The Himalayas are the greatest mountain system in Asia and one of the planet’s youngest mountain ranges, that extends for more than 2,400km across the nations of Bhutan, China, India, Nepal, and Pakistan. The term ‘Himalaya’ literally means the ‘Abode of Snow’ and has been derived from a combination of two Sanskrit words, ‘Hima’ which means ‘snow’ and ‘Alaya’ which means ‘Abode’. The Himalayas act as a mighty barrier between the Tibetan Plateau in the north and the Indian subcontinent in the south. Some of the highest peaks in the world are located in the Himalayas, including Mount Everest, Kangchenjunga, Lhotse, Makalu, Cho Oyu, etc.
Geography Of The Himalayas
The Himalayas are considered as the world’s youngest, tallest, and most populated mountain systems. The Himalayas are bounded by the Tibetan Plateau in the north; the 800km long Hindu Kush and 500km long Karakoram Mountain ranges in the northwest; and by the vast Indo-Gangetic Plains in the south. The mighty Himalayan Mountain Range covers an area of about 595,000 sq. km and its maximum width varies between 150 to 350km. The major portion of the Himalayan Mountain Range is occupied by the countries of Nepal, Bhutan, and India, though some parts of this massive mountain range are also occupied by China as well as by Pakistan.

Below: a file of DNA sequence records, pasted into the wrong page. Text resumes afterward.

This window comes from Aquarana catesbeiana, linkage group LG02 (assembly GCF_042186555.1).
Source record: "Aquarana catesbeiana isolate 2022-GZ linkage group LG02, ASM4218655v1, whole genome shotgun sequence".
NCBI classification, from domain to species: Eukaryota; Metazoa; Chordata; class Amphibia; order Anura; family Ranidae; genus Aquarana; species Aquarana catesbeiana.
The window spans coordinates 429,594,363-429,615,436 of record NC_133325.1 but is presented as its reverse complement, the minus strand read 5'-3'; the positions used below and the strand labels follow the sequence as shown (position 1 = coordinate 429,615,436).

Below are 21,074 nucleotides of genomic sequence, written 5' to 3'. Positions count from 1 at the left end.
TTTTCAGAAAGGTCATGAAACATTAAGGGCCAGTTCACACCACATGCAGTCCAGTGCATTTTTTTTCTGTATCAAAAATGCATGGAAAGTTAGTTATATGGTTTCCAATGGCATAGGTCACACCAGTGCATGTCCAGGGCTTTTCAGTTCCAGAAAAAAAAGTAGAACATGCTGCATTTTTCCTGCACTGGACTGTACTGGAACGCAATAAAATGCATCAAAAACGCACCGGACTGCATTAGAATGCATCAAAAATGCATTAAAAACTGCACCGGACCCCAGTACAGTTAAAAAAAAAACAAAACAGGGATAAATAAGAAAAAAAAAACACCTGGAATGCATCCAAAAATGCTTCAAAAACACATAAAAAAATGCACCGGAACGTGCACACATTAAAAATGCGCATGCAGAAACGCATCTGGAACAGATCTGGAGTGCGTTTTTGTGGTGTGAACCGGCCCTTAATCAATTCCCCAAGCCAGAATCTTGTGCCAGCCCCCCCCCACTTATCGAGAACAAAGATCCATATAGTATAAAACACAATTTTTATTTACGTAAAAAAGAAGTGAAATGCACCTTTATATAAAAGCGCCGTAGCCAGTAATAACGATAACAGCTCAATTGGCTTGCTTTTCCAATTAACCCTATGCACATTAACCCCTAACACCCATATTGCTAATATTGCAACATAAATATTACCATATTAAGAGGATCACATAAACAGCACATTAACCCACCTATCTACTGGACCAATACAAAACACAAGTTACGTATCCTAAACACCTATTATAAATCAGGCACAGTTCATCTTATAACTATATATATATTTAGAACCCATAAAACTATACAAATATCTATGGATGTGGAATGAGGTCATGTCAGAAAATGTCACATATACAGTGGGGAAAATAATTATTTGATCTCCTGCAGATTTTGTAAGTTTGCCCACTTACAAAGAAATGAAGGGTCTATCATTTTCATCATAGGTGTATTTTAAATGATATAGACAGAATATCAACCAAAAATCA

The Himalayan Mountains contain a series of parallel mountain ranges which include the Tibetan Himalayas, the Greater Himalayas, the Lesser Himalayas, and the Siwalik ranges. From the west to east direction, the Himalayan Mountains are further divided into three regions namely, the Western, Central, and Eastern Himalayas. The Himalayan Mountains are also referred to as the “Third Pole” as these mountains contain the third-largest deposition of ice and snow on the planet after the Arctic and the Antarctic regions. It is estimated that there are more than 15,000 glaciers in the Himalayas including the Gangotri, Khumbu, Langtang, Yamunotri, and Zemu glaciers.
The glaciers of the Himalayan Mountains store more than 12,000 cubic kilometers of freshwater and are the source of some of the major rivers including the Brahmaputra, Ganges, Indus, Yamuna, etc. Many lakes are found in the Himalayan region including the Pangong Lake, Tilicho Lake, Gurudongmar Lake, She-Phoksundo Lake, Manasarovar Lake, Tsongmo Lake, etc. At present, at least 53 million people reside in the Himalayan region.
Geology Of The Himalayas